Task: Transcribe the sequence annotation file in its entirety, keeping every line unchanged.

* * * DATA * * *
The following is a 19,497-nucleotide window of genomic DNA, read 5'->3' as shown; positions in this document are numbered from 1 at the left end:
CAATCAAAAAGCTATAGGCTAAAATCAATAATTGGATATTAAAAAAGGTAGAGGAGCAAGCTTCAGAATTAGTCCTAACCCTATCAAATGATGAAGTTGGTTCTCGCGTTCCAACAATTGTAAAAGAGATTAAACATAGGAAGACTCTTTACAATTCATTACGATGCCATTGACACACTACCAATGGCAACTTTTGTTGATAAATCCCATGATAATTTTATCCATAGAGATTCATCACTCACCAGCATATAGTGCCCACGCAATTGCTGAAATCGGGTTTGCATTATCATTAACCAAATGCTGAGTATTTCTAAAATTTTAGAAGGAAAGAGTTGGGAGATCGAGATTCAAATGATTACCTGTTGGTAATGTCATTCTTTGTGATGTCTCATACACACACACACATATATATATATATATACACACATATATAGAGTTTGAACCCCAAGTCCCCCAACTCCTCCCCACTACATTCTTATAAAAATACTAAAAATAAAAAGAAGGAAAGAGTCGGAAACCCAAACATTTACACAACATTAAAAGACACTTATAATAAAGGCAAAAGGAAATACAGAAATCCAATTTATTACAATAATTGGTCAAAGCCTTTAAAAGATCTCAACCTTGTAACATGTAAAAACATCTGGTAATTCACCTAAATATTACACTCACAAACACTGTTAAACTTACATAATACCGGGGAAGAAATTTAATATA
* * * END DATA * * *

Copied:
The following is a 19,497-nucleotide window of genomic DNA, read 5'->3' as shown; positions in this document are numbered from 1 at the left end:
CAATCAAAAAGCTATAGGCTAAAATCAATAATTGGATATTAAAAAAGGTAGAGGAGCAAGCTTCAGAATTAGTCCTAACCCTATCAAATGATGAAGTTGGTTCTCGCGTTCCAACAATTGTAAAAGAGATTAAACATAGGAAGACTCTTTACAATTCATTACGATGCCATTGACACACTACCAATGGCAACTTTTGTTGATAAATCCCATGATAATTTTATCCATAGAGATTCATCACTCACCAGCATATAGTGCCCACGCAATTGCTGAAATCGGGTTTGCATTATCATTAACCAAATGCTGAGTATTTCTAAAATTTTAGAAGGAAAGAGTTGGGAGATCGAGATTCAAATGATTACCTGTTGGTAATGTCATTCTTTGTGATGTCTCATACACACACACACATATATATATATATATACACACATATATAGAGTTTGAACCCCAAGTCCCCCAACTCCTCCCCACTACATTCTTATAAAAATACTAAAAATAAAAAGAAGGAAAGAGTCGGAAACCCAAACATTTACACAACATTAAAAGACACTTATAATAAAGGCAAAAGGAAATACAGAAATCCAATTTATTACAATAATTGGTCAAAGCCTTTAAAAGATCTCAACCTTGTAACATGTAAAAACATCTGGTAATTCACCTAAATATTACACTCACAAACACTGTTAAACTTACATAATACCGGGGAAGAAATTTAATATA